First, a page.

Mature love is a willing gift – you have great freedom to generate love and decide where and how you direct it. Your loving may be short or long-lived. Your loving may continue, cease, increase, or decrease, in the same manner a factory may increase, decrease, or cease production; and like the factory, you may even change what it is producing. Indeed, these strens on love propose that you review all of the products coming from your energy factory and increase your loving capacity.
What thoughts do you hold about love? How do your views agree and differ? Most religions and ethical programs teach to love your neighbor as yourself. What does this mean to you? I prefer the wording: “Learn to love yourself so you have love in abundance to give to others.” It is quite difficult to give away what we don’t have. Mature love is created in our cerebral cortex when we free our will to act with common sense and intention; we create symbols that magically transform natural energy to the energy of love that we can gift to others. A valentine’s card that featured our cerebral cortex would be more appropriate than one with a heart.
Qualities of a lover:
Pure love requires the maturity to enjoy giving without strings. There is satisfaction in the act of giving even when love is not returned. The gift of love is a complete act in itself. The lover has learned to love him/her self and is skillfully self-endorsing. When you fill your cup and it overflows, you then have the greatest capacity to give. The person who gives with an unfilled cup often resents the receiver when their response is less than expected or hoped for. The love-maker skillfully uses energy to enrich others, and the world we share...and experiences joy in so doing. He/she has become aware of his/her natural tendency to blame, and redirects this energy in a positive direction.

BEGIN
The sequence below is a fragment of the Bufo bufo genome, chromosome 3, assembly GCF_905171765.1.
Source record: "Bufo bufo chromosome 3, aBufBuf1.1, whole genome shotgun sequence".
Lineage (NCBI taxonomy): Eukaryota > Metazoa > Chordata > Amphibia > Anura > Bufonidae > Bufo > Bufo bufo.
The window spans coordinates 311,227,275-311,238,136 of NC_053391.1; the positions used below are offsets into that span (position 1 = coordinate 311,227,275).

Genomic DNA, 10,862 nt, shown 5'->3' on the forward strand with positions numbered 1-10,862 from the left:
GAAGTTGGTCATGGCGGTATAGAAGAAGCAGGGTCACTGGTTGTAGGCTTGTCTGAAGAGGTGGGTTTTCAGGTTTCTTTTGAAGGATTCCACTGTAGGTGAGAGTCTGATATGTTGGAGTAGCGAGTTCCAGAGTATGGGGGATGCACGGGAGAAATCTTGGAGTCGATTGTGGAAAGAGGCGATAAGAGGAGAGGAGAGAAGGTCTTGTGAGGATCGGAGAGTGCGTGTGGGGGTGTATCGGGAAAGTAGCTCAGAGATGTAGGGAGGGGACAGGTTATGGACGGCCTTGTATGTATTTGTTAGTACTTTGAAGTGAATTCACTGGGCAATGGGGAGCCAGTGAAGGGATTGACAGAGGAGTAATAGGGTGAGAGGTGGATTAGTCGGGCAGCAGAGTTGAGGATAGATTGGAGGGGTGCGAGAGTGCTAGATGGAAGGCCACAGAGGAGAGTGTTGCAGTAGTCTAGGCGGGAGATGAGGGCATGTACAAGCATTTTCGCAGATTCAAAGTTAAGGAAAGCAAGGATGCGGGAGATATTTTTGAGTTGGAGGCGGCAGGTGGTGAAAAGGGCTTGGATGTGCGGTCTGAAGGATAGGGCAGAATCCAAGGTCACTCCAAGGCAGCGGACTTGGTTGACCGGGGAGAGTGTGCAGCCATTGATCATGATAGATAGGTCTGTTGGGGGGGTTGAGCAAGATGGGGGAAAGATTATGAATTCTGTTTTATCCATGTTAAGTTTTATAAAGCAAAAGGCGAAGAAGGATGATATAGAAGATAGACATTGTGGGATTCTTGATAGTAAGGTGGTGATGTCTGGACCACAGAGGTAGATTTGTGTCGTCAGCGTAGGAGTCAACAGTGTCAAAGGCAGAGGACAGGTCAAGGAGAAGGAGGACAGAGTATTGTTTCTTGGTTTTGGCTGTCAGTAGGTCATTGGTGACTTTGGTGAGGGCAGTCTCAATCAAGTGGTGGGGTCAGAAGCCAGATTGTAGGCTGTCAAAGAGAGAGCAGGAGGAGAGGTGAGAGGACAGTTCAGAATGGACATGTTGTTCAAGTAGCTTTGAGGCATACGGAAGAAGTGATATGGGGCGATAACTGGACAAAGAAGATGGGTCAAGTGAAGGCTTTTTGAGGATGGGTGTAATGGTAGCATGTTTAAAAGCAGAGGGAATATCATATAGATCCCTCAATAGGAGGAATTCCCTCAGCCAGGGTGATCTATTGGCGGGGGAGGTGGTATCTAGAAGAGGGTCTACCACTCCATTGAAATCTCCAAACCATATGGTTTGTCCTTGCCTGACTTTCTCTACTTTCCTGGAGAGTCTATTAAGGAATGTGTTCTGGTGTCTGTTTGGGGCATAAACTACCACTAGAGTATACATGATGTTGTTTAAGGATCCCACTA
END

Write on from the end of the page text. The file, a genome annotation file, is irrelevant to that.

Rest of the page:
The lover may have very limited or immense capacity. Most religions and cultures have examples of infinite lovers, for example, Jesus. While some strive to be an infinite lover, reality suggests that doing your “reasonable best” is a practical, attainable goal. To me, this means allocating an appropriate amount of our energy to continued growth of our love creation capacity and being humble enough to accept our human limitations and fallibility.
In my observation, many people create and feel their love but have great difficulty expressing it. It is as though we have a rationed quantity of love and store it for when we really need it. The words “I love you” are rarely expressed. Instead, we devise really obtuse ways to express love in a manner that won’t hurt if the loved one doesn’t “properly” receive our love. In a recent popular sitcom, Raymond is asked by his wife why he never says “I love you.” Though he quite obviously does, he chokes on the word and finally says, “I show you with my eyes.”
While the mature lover derives joy in the act of giving love and isn’t giving merely to get, the capacity to receive love is also a most worthy quality of mature love. Recognize that the loved person’s acceptance and acknowledgment of the love offered by another is itself an act of love; it does enrich the satisfaction of even the most experienced lover ... AND is immeasurably encouraging to the novice lover in their tender and often clumsy attempts to grow their skill in love creation. Maintaining unconditional love is a very advanced skill that few attain; thus, the gracious acceptance of the giver’s gift is your gift. I have observed many people who become quite good lovers but have little capacity to graciously accept love. I have heard the proposal that we create a marvelous life if we develop four qualities: giving love, appropriately expressing anger, accepting love, and appropriately receiving anger.
Do you agree with the above description of love? What would you add? Subtract? How do you assess your own love creation skills? Write down your idea of love-making. Share this stren with another person who would be willing to discuss it with you. Express your thoughts. The goal is for you to examine your own view of love and be able to put it into words.